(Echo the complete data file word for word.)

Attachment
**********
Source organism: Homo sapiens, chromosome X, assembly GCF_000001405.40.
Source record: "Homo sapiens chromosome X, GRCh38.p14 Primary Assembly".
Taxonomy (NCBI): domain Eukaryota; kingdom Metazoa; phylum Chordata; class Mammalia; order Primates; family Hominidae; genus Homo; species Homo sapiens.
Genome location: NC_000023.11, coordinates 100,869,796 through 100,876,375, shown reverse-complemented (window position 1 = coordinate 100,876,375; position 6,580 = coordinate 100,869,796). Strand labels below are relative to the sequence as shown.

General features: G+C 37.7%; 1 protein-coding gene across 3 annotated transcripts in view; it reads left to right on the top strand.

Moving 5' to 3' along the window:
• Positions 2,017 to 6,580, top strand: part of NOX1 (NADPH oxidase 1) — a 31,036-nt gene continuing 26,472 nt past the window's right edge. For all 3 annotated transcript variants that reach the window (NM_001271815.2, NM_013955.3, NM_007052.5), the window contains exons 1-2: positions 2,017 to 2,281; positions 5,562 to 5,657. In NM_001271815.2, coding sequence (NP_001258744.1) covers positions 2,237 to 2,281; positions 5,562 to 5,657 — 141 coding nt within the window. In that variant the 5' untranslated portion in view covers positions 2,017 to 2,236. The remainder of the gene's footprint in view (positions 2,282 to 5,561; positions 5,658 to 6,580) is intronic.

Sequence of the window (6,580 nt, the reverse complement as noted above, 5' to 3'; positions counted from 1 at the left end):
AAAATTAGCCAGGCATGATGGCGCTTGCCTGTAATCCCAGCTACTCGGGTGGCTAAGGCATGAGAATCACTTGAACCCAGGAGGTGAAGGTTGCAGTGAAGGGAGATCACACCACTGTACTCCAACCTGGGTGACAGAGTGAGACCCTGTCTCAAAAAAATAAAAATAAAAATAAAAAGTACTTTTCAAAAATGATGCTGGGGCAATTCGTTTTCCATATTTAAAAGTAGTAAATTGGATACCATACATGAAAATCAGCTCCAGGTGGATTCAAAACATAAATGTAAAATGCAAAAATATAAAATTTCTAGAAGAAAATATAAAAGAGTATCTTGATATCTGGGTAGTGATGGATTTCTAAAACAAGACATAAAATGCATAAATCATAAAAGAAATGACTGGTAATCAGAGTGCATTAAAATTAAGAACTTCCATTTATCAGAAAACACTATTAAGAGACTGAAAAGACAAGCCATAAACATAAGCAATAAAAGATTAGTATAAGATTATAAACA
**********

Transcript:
Source organism: Homo sapiens, chromosome X, assembly GCF_000001405.40.
Source record: "Homo sapiens chromosome X, GRCh38.p14 Primary Assembly".
Taxonomy (NCBI): domain Eukaryota; kingdom Metazoa; phylum Chordata; class Mammalia; order Primates; family Hominidae; genus Homo; species Homo sapiens.
Genome location: NC_000023.11, coordinates 100,869,796 through 100,876,375, shown reverse-complemented (window position 1 = coordinate 100,876,375; position 6,580 = coordinate 100,869,796). Strand labels below are relative to the sequence as shown.

General features: G+C 37.7%; 1 protein-coding gene across 3 annotated transcripts in view; it reads left to right on the top strand.

Moving 5' to 3' along the window:
• Positions 2,017 to 6,580, top strand: part of NOX1 (NADPH oxidase 1) — a 31,036-nt gene continuing 26,472 nt past the window's right edge. For all 3 annotated transcript variants that reach the window (NM_001271815.2, NM_013955.3, NM_007052.5), the window contains exons 1-2: positions 2,017 to 2,281; positions 5,562 to 5,657. In NM_001271815.2, coding sequence (NP_001258744.1) covers positions 2,237 to 2,281; positions 5,562 to 5,657 — 141 coding nt within the window. In that variant the 5' untranslated portion in view covers positions 2,017 to 2,236. The remainder of the gene's footprint in view (positions 2,282 to 5,561; positions 5,658 to 6,580) is intronic.

Sequence of the window (6,580 nt, the reverse complement as noted above, 5' to 3'; positions counted from 1 at the left end):
AAAATTAGCCAGGCATGATGGCGCTTGCCTGTAATCCCAGCTACTCGGGTGGCTAAGGCATGAGAATCACTTGAACCCAGGAGGTGAAGGTTGCAGTGAAGGGAGATCACACCACTGTACTCCAACCTGGGTGACAGAGTGAGACCCTGTCTCAAAAAAATAAAAATAAAAATAAAAAGTACTTTTCAAAAATGATGCTGGGGCAATTCGTTTTCCATATTTAAAAGTAGTAAATTGGATACCATACATGAAAATCAGCTCCAGGTGGATTCAAAACATAAATGTAAAATGCAAAAATATAAAATTTCTAGAAGAAAATATAAAAGAGTATCTTGATATCTGGGTAGTGATGGATTTCTAAAACAAGACATAAAATGCATAAATCATAAAAGAAATGACTGGTAATCAGAGTGCATTAAAATTAAGAACTTCCATTTATCAGAAAACACTATTAAGAGACTGAAAAGACAAGCCATAAACATAAGCAATAAAAGATTAGTATAAGATTATAAACA